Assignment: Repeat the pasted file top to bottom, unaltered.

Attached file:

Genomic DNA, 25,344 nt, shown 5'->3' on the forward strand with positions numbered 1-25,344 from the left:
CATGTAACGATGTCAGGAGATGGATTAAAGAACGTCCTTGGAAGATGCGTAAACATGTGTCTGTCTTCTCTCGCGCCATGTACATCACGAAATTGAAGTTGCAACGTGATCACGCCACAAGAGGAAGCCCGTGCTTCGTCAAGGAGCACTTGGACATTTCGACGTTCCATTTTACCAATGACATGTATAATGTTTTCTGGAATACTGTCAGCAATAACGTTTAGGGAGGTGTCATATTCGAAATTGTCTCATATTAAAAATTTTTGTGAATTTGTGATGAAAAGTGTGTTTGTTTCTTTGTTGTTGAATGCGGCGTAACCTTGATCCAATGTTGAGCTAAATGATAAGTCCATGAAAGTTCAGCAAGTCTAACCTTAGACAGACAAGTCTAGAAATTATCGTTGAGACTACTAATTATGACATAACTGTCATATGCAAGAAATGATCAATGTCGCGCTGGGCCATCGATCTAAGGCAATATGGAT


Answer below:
Genomic DNA, 25,344 nt, shown 5'->3' on the forward strand with positions numbered 1-25,344 from the left:
CATGTAACGATGTCAGGAGATGGATTAAAGAACGTCCTTGGAAGATGCGTAAACATGTGTCTGTCTTCTCTCGCGCCATGTACATCACGAAATTGAAGTTGCAACGTGATCACGCCACAAGAGGAAGCCCGTGCTTCGTCAAGGAGCACTTGGACATTTCGACGTTCCATTTTACCAATGACATGTATAATGTTTTCTGGAATACTGTCAGCAATAACGTTTAGGGAGGTGTCATATTCGAAATTGTCTCATATTAAAAATTTTTGTGAATTTGTGATGAAAAGTGTGTTTGTTTCTTTGTTGTTGAATGCGGCGTAACCTTGATCCAATGTTGAGCTAAATGATAAGTCCATGAAAGTTCAGCAAGTCTAACCTTAGACAGACAAGTCTAGAAATTATCGTTGAGACTACTAATTATGACATAACTGTCATATGCAAGAAATGATCAATGTCGCGCTGGGCCATCGATCTAAGGCAATATGGAT